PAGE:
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Poland’s procedure for appointing senior judges by the executive branch violates EU rules, the Court of Justice of the European Union (CJEU) has said.

Tuesday’s ruling by the CJEU said the situation in Poland in which the justice minister, “who is also the Public Prosecutor General,” can “second judges to higher criminal courts” and terminate them at any time “without stating reasons,” infringes on the independence of the judicial branch.

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The EU court’s opinion was requested by a regional court in Warsaw, which was worried that the appointment and termination procedure compromised the presumption of innocence in cases adjudicated by minister-seconded judges.

The CJEU found “a number of factors” that could empower the justice minister to influence judges and thus “may give rise to doubts concerning their independence.” It said appointments and terminations of a judge should be made “on the basis of criteria known in advance and must contain an appropriate statement of reasons.” Under the current procedures, the criteria are not public at all and the minister doesn’t have to explain his or her decision to withdraw the secondment.

The European court also noted that while a judge has to consent to be seconded by the minister, the termination can be done without one, which “may have effects similar to those of a disciplinary penalty.”

The minister’s role as head of the prosecution is problematic in the context of judge appointments, since it calls into question the impartiality of prosecution and trial, the CJEU said.

Lastly, there is an issue with seconded judges’ involvement in disciplinary proceedings brought against other judges. They serve as deputies to the Disciplinary Officer for Ordinary Court Judges, also appointed by the minister of justice. The arrangement could cast doubt on “the imperviousness of the other members of the adjudicating panels concerned to external factors,” the EU court said.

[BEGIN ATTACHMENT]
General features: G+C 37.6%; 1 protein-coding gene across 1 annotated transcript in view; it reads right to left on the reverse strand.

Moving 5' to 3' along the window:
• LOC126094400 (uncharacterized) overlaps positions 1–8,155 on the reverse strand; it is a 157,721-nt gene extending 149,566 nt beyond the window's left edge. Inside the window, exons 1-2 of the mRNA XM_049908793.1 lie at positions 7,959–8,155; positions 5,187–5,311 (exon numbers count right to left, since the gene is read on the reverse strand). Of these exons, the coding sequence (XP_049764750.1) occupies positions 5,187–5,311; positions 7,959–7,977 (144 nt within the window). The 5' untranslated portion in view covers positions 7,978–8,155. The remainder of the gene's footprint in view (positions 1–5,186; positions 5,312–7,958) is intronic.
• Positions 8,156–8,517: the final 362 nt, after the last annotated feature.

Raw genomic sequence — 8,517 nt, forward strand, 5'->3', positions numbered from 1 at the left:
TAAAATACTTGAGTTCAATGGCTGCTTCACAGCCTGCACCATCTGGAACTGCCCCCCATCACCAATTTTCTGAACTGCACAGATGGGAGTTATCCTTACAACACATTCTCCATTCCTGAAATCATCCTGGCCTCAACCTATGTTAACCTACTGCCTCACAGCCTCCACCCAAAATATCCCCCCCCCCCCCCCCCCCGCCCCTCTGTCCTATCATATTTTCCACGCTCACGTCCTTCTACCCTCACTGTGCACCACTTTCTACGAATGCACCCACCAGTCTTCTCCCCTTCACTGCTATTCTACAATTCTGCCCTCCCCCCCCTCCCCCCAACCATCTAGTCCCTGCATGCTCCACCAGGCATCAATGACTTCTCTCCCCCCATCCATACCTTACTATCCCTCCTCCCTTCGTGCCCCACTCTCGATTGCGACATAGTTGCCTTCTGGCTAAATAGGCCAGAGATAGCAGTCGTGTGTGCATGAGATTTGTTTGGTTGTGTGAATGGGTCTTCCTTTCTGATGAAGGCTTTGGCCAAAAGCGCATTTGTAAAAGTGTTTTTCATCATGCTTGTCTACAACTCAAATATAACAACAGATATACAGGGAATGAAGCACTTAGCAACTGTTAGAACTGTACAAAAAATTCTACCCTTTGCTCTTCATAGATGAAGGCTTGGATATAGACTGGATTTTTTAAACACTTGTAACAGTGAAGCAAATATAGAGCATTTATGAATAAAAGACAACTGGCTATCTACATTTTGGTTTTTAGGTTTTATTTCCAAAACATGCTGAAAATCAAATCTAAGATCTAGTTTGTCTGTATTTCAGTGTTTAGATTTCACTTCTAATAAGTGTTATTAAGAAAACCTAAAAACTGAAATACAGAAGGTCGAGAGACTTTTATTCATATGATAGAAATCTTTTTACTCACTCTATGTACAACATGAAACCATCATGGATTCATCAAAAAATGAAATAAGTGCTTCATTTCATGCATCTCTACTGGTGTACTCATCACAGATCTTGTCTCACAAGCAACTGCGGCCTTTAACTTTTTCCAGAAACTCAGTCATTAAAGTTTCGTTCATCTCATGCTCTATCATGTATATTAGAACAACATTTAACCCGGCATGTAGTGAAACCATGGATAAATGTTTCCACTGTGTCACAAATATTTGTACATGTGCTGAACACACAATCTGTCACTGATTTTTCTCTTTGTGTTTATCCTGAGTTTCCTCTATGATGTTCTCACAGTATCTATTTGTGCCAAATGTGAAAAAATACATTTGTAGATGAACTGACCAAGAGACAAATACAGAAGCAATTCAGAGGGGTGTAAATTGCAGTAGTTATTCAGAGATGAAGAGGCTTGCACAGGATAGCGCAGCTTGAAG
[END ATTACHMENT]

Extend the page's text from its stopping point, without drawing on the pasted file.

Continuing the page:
The combination of factors gave the CJEU reason to believe that minister-seconded judges “are not provided with the guarantees and the independence which all judges should normally enjoy” in a member-state of the EU. The minister’s power “cannot be considered compatible with the obligation to comply with the requirement of independence.”

Considering the circumstances, the court added, “the presumption of innocence may be jeopardised” in cases presided over by judges such as these in Poland.

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Poland’s procedure for appointing senior judges by the executive branch violates EU rules, the Court of Justice of the European Union (CJEU) has said.

Tuesday’s ruling by the CJEU said the situation in Poland in which the justice minister, “who is also the Public Prosecutor General,” can “second judges to higher criminal courts” and terminate them at any time “without stating reasons,” infringes on the independence of the judicial branch.

Read more
The Polish coal-fired power plant Turow is seen from a hill near Vitkov village in the Czech Republic on June 28, 2021. © AFP / Michal Cizek
Poland must pay €500,000 DAILY for ignoring top EU court’s ruling on Turow mine

The EU court’s opinion was requested by a regional court in Warsaw, which was worried that the appointment and termination procedure compromised the presumption of innocence in cases adjudicated by minister-seconded judges.

The CJEU found “a number of factors” that could empower the justice minister to influence judges and thus “may give rise to doubts concerning their independence.” It said appointments and terminations of a judge should be made “on the basis of criteria known in advance and must contain an appropriate statement of reasons.” Under the current procedures, the criteria are not public at all and the minister doesn’t have to explain his or her decision to withdraw the secondment.

The European court also noted that while a judge has to consent to be seconded by the minister, the termination can be done without one, which “may have effects similar to those of a disciplinary penalty.”

The minister’s role as head of the prosecution is problematic in the context of judge appointments, since it calls into question the impartiality of prosecution and trial, the CJEU said.

Lastly, there is an issue with seconded judges’ involvement in disciplinary proceedings brought against other judges. They serve as deputies to the Disciplinary Officer for Ordinary Court Judges, also appointed by the minister of justice. The arrangement could cast doubt on “the imperviousness of the other members of the adjudicating panels concerned to external factors,” the EU court said.

The combination of factors gave the CJEU reason to believe that minister-seconded judges “are not provided with the guarantees and the independence which all judges should normally enjoy” in a member-state of the EU. The minister’s power “cannot be considered compatible with the obligation to comply with the requirement of independence.”

Considering the circumstances, the court added, “the presumption of innocence may be jeopardised” in cases presided over by judges such as these in Poland.

DETAILS TO FOLLOW

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